Abbot Nutrition resumes baby formula production at Michigan plant that was shutdown due to contamination leading to shortage

NEW YORK CITY – Baby formula production has resumed at Abbott Nutrition’s Michigan factory, whose closure in February due to contamination contributed to a nationwide shortage, a company spokesman said.

Damage from severe thunderstorms, including flooding, had forced the Sturgis plant to halt operations in mid-June, just two weeks after production resumed with additional disinfection and safety protocols.

Production of EleCare, a specialty formula for infants with severe food allergies and digestive problems, resumed at Sturgis after a July 1 restart, Abbott spokesman John Koval said.

“We are working to resume Similac production as soon as possible. We will provide more information as soon as we have it,” he said via email.

Abbott recalled several leading infant formula brands in February, including Similac. These scarce supplies have already been strained by supply chain disruptions and warehousing during the COVID-19 shutdowns.

The deficiency was worst in children with allergies, digestive problems and metabolic disorders who depend on special foods.

President Joe Biden’s administration has since relaxed import rules for foreign manufacturers, flown formulas out of Europe and invoked federal emergency rules to prioritize US production.

Abbott is one of only four companies that make about 90% of the U.S. formula. Koval declined to say how much of Abbot’s total US infant formula supply is made at the Sturgis plant.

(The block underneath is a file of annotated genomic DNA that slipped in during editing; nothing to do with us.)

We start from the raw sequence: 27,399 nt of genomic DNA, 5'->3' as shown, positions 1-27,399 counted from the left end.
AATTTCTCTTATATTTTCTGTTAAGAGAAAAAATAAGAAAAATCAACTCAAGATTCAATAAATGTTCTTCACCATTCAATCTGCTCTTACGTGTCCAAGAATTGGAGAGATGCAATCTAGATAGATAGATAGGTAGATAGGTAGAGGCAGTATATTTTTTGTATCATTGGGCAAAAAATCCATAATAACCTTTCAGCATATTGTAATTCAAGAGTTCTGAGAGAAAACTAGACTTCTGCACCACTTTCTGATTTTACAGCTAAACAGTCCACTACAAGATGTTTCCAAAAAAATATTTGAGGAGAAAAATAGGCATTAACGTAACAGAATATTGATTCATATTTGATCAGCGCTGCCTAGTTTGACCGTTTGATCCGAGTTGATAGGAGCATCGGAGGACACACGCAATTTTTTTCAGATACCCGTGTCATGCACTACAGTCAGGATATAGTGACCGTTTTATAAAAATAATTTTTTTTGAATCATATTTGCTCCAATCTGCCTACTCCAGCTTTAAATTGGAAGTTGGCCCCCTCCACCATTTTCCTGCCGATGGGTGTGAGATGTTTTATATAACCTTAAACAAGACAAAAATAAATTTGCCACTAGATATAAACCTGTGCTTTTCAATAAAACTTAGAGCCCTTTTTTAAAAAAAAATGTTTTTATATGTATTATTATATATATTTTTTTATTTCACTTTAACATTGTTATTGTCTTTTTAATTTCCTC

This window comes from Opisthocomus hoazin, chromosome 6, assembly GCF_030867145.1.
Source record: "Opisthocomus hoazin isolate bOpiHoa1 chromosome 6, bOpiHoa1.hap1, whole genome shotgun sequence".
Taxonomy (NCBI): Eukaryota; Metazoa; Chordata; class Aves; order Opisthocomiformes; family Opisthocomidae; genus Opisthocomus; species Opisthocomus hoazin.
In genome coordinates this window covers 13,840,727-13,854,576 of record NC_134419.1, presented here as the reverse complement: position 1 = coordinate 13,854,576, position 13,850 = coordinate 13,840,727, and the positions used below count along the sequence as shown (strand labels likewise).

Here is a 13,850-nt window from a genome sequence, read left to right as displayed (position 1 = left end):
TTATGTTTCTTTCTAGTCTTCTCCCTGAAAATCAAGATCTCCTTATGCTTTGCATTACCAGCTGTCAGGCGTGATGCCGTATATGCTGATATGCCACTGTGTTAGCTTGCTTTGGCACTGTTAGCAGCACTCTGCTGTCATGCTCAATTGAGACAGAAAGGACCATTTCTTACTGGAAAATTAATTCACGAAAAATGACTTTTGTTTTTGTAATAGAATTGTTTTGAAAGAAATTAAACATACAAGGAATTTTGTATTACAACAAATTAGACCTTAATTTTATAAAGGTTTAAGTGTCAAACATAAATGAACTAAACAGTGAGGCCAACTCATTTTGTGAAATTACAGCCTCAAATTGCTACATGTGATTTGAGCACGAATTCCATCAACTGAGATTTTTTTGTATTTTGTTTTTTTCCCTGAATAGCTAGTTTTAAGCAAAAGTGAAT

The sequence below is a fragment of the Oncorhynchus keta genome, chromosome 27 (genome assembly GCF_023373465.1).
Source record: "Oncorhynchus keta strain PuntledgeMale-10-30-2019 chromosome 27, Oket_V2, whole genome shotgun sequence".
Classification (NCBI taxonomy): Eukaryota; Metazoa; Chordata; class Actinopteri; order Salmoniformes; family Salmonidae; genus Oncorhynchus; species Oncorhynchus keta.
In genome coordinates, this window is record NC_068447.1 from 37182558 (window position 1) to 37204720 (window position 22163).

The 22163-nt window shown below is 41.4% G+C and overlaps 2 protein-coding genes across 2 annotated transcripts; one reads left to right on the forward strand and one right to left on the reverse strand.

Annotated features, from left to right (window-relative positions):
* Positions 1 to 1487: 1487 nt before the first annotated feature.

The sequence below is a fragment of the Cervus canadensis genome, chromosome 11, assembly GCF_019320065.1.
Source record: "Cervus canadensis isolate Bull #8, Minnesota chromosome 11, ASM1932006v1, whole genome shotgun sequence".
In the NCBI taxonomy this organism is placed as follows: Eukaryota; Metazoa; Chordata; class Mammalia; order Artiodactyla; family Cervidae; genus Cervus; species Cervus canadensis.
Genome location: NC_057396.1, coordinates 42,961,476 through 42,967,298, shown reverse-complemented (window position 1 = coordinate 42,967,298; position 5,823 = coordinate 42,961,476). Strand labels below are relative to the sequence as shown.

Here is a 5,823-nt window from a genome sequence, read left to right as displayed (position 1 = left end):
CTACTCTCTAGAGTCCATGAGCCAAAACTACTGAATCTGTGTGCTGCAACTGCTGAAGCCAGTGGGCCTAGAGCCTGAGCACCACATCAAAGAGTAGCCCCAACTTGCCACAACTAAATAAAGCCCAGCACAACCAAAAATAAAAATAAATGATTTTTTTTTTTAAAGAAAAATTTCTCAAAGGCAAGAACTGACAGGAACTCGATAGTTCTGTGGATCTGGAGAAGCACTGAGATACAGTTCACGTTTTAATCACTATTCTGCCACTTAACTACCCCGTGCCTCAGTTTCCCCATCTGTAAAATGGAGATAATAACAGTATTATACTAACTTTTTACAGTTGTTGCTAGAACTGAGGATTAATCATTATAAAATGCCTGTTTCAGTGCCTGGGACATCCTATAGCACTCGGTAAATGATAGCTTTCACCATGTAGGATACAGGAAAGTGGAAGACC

The facility closed in February after the Food and Drug Administration began investigating four bacterial infections in infants who consumed powdered formula from the plant. Two of the babies died. The company says its products have not been directly linked to the infections, which involved different strains of bacteria.

FDA inspectors eventually uncovered a variety of violations at the facility, including bacterial contamination, a leaky roof and lax safety protocols.

On Wednesday, the Food and Drug Administration announced plans to help foreign infant formula manufacturers who have sent supplies fix the shortage under an emergency authorization to gain long-term approval to market their formula in the United States and make more choices the supply more resilient to current or future shortages.

FDA Commissioner Dr. Robert Califf and Susan Mayne, the director of the agency’s Center for Food Safety and Applied Nutrition, said in a statement that the closure of the Sturgis plant, “compounded by unforeseen natural weather events, has shown how vulnerable the supply chain has become.”

Copyright © 2022 by The Associated Press. All rights reserved. Abbot Nutrition resumes baby formula production at Michigan plant that was shutdown due to contamination leading to shortage

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